Of a typical household’s electricity consumption, 30 -50% is consumed by a hot water geyser, making it your main consideration to reduce consumption, and in turn, your electricity bill.
Turn your geyser down below 60ºC
By reducing the temperature, you’re still ensured a hot shower. You just won’t need as much cold water to regulate the heat.
Shower instead of bath
On average, bathing uses a massive 80 litres of water, while showering requires a mere 35. Obviously this depends on how deep you run your bath and how long you shower for.
Change your showerhead to an aerated showerhead
Commonwealth Scientific and Industrial Research Organisation developed a simple “air shower” device which, when retrofitted to existing showerheads, fills the water droplets with a tiny bubble of air. The result is the shower feels just as wet and just as strong as before, but now uses much less water.
Install a geyser blanket
A geyser blanket is an additional layer of insulation that is wrapped around the geyser. Most products on the market typically consist of a 50mm layer of glass fibre insulation with a reflective foil sheeting cover on one side. However, the thicker the insulation is, the better it works (100-150mm is not much more expensive but it is twice or three times as effective).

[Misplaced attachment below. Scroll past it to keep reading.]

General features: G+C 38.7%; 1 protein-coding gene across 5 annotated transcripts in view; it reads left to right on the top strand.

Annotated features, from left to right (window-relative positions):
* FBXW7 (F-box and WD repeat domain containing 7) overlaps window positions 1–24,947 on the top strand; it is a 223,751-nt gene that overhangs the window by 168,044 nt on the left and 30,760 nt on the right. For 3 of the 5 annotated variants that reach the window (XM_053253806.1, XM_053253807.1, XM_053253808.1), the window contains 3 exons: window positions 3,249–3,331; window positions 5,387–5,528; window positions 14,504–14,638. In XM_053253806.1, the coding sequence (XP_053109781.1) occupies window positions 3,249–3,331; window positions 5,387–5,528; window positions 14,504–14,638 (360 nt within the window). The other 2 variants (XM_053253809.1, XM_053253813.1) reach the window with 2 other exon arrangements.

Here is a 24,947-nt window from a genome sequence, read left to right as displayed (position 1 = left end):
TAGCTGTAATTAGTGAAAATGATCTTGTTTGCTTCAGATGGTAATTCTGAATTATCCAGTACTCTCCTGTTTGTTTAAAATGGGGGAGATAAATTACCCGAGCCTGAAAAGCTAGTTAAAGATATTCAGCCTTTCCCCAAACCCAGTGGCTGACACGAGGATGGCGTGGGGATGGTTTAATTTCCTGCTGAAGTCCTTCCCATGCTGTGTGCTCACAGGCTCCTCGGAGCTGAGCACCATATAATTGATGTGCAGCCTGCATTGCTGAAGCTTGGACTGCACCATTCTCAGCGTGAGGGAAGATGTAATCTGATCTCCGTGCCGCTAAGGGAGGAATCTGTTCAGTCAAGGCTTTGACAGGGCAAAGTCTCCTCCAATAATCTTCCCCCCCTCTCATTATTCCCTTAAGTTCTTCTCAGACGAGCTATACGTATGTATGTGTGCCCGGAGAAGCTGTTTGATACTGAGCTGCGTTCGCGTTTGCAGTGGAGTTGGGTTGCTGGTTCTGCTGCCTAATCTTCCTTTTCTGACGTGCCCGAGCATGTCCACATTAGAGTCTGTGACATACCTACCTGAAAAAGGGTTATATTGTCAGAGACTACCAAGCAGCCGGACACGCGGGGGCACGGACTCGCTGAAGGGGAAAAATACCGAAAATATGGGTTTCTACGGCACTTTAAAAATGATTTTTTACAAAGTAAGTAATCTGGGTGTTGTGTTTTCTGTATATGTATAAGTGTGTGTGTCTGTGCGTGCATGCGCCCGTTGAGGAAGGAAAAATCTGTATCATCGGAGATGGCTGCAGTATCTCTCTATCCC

Install a Solar Water-heating system
Installing a solar water heater at home can reduce the costs of heating water by up to 70%. Solar heating also benefits electricity consumption. A 150 litre solar water heater means that 4.5kWh/day of electricity is not required. Over a year this means that nearly two tons less of carbon dioxide emissions are released into the atmosphere. It is a more costly exercise than the other suggestions, but Eskom offers attractive rebates to homeowners who go this route.
The Phantom Forest Team